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Reforming the criminal justice system – an ethical leadership approach

Reforming the criminal justice system – an ethical leadership approach PurposeThe current criminal justice system is pledged to serve and protect society while preserving the rights of those who are accused. The purpose of this paper is to explore the premise of “innocent until proven guilty” and examine whether this assumption truly prevails under the current criminal justice system, or be modified to accommodate a sliding continuum of virtuosity.Design/methodology/approachThis paper is a conceptual paper which relies heavily on the current literature about criminal justice and related ethical issues.FindingsThe paper argues that today’s criminal justice system fails to meet the standards of the virtuous continuum and that those who oversee that system need to rethink how the system operates and is perceived by the public if they wish the criminal justice system to be perceived as just, fair, and ethically responsible.Research limitations/implicationsBecause this paper is a conceptual paper it does not present research hypotheses.Practical implicationsThis paper suggests that “virtue” and “ethics” must be the foundation upon which the criminal justice system is evaluated, and criminal justice must incorporate an ethical standard which is virtuous and fair to all parties and leaders who oversee that system must meet the standards suggested by the virtuous continuum.Originality/valueThis paper is among the first to identify the viewpoint of the virtuous perspective, moral perspective, amoral perspective, and immoral perspective in the criminal justice system. http://www.deepdyve.com/assets/images/DeepDyve-Logo-lg.png International Journal of Public Leadership Emerald Publishing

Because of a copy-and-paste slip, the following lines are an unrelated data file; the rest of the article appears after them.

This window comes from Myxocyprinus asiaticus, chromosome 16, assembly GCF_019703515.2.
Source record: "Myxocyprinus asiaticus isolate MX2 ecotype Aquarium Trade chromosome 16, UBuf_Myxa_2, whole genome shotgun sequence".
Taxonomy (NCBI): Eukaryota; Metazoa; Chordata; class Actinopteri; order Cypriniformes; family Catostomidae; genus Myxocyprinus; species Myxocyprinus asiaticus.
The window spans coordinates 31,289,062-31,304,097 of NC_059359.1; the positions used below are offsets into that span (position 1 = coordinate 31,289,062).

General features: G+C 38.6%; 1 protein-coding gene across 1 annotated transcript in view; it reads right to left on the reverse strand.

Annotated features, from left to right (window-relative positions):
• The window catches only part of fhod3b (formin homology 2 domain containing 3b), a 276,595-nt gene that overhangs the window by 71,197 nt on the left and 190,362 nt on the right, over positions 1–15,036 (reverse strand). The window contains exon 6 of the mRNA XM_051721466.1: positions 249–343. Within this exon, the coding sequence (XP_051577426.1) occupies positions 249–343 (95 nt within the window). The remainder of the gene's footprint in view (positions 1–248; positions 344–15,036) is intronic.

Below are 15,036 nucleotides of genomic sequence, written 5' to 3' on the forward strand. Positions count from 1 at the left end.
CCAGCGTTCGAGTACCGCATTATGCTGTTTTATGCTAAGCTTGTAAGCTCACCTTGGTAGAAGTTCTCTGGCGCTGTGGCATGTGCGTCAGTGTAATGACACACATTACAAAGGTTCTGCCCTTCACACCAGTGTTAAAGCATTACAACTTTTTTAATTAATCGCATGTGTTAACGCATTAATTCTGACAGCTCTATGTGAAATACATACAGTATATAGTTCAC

Reforming the criminal justice system – an ethical leadership approach

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Publisher
Emerald Publishing
Copyright
Copyright © Emerald Group Publishing Limited
ISSN
2056-4929
DOI
10.1108/IJPL-10-2016-0035
Publisher site
See Article on Publisher Site

Abstract

PurposeThe current criminal justice system is pledged to serve and protect society while preserving the rights of those who are accused. The purpose of this paper is to explore the premise of “innocent until proven guilty” and examine whether this assumption truly prevails under the current criminal justice system, or be modified to accommodate a sliding continuum of virtuosity.Design/methodology/approachThis paper is a conceptual paper which relies heavily on the current literature about criminal justice and related ethical issues.FindingsThe paper argues that today’s criminal justice system fails to meet the standards of the virtuous continuum and that those who oversee that system need to rethink how the system operates and is perceived by the public if they wish the criminal justice system to be perceived as just, fair, and ethically responsible.Research limitations/implicationsBecause this paper is a conceptual paper it does not present research hypotheses.Practical implicationsThis paper suggests that “virtue” and “ethics” must be the foundation upon which the criminal justice system is evaluated, and criminal justice must incorporate an ethical standard which is virtuous and fair to all parties and leaders who oversee that system must meet the standards suggested by the virtuous continuum.Originality/valueThis paper is among the first to identify the viewpoint of the virtuous perspective, moral perspective, amoral perspective, and immoral perspective in the criminal justice system.

Journal

International Journal of Public LeadershipEmerald Publishing

Published: May 8, 2017

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